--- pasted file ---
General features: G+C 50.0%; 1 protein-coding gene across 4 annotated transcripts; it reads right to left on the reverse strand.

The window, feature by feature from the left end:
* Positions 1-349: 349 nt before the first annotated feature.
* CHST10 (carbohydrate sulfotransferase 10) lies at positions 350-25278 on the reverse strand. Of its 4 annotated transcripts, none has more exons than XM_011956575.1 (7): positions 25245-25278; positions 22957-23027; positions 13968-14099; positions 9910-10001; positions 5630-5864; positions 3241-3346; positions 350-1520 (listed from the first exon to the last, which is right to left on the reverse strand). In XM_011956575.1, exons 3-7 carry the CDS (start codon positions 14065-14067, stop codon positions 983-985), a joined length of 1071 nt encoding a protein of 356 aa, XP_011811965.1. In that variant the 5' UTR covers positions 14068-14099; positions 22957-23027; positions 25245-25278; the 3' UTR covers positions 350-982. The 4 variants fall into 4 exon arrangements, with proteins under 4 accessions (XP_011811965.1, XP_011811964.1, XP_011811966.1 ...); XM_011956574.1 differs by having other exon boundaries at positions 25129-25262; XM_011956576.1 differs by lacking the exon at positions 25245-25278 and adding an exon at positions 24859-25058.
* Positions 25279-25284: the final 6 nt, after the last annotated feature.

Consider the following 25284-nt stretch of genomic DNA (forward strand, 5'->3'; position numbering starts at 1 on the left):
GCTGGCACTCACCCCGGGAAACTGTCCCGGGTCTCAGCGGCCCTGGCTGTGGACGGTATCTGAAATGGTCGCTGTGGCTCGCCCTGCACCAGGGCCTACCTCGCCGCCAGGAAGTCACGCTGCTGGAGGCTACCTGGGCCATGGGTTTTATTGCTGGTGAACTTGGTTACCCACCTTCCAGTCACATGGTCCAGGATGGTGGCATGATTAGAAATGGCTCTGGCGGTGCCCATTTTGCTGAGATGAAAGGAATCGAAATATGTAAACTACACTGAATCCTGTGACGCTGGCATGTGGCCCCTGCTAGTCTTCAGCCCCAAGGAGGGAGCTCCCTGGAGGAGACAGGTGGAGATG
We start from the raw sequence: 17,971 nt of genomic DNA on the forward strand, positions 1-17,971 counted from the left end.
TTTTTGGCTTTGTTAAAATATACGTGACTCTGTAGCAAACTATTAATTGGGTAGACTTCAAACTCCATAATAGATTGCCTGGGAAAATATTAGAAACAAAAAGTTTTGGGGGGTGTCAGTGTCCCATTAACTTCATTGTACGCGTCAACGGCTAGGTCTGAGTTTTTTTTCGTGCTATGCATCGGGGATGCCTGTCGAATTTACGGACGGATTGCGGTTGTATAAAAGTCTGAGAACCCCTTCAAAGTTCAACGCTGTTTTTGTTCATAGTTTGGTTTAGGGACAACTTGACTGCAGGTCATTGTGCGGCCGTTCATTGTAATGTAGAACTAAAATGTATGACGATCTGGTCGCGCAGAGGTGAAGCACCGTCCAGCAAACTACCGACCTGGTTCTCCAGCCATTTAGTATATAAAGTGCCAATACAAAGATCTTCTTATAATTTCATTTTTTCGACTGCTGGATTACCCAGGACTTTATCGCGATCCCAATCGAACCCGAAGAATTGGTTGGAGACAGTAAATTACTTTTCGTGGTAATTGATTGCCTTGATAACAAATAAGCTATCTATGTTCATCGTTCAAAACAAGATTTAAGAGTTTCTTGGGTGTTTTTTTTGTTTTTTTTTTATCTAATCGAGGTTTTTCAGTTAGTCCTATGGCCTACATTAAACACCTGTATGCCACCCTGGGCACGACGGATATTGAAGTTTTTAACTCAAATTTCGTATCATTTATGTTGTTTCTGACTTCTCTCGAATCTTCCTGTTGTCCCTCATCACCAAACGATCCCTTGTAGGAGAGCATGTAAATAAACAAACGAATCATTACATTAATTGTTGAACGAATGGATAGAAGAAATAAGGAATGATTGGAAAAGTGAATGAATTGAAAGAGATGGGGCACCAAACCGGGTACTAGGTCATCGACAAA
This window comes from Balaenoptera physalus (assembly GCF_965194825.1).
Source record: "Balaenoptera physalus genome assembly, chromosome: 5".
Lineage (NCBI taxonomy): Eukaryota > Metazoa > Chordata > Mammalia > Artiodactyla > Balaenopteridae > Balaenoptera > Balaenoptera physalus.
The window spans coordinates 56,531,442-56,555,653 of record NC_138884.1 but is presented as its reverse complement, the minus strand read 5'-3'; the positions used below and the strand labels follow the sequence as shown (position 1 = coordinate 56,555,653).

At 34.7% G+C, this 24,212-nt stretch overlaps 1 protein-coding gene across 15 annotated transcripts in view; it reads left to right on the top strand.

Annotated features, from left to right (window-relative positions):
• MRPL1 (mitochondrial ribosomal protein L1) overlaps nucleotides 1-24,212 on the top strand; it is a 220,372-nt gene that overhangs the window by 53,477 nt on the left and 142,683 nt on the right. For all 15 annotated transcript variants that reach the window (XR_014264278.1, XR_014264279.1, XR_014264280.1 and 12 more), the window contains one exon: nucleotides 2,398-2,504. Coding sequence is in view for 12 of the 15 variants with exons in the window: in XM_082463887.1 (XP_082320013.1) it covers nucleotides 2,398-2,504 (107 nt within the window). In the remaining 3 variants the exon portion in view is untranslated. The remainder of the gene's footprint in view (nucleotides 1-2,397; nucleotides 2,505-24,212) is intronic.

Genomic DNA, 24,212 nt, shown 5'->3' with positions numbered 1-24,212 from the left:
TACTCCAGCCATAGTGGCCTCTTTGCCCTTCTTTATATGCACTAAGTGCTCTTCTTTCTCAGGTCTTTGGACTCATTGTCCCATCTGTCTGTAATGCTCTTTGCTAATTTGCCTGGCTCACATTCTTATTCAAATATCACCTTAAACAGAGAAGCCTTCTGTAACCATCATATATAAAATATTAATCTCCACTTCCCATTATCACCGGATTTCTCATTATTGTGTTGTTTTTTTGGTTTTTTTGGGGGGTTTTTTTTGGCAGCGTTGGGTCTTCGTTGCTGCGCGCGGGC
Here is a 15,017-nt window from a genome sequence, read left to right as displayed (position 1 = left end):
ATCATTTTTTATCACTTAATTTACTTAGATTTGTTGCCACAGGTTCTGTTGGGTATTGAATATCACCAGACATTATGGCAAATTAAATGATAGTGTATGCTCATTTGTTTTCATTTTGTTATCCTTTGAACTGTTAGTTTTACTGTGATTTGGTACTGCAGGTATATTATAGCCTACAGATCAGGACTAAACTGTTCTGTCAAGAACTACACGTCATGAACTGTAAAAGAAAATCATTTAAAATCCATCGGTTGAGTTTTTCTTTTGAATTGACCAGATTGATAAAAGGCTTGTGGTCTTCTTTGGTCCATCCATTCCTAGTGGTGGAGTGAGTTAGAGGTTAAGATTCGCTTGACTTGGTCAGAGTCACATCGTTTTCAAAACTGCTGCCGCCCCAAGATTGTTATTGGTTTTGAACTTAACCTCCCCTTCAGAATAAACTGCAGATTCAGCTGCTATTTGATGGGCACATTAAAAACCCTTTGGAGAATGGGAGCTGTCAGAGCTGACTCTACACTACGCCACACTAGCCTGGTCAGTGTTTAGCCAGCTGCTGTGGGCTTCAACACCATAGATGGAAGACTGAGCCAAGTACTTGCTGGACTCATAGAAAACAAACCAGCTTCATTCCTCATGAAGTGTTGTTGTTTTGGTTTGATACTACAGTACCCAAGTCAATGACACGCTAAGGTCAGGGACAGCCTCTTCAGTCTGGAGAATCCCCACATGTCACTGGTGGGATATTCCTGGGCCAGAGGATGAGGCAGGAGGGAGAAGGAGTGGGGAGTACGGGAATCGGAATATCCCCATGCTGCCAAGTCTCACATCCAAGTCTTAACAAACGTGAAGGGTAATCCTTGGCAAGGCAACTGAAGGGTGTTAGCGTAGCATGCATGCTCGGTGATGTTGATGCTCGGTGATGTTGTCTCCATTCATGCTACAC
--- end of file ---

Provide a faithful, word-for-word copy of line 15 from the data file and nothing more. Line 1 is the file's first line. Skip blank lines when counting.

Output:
Annotated features, from left to right (window-relative positions):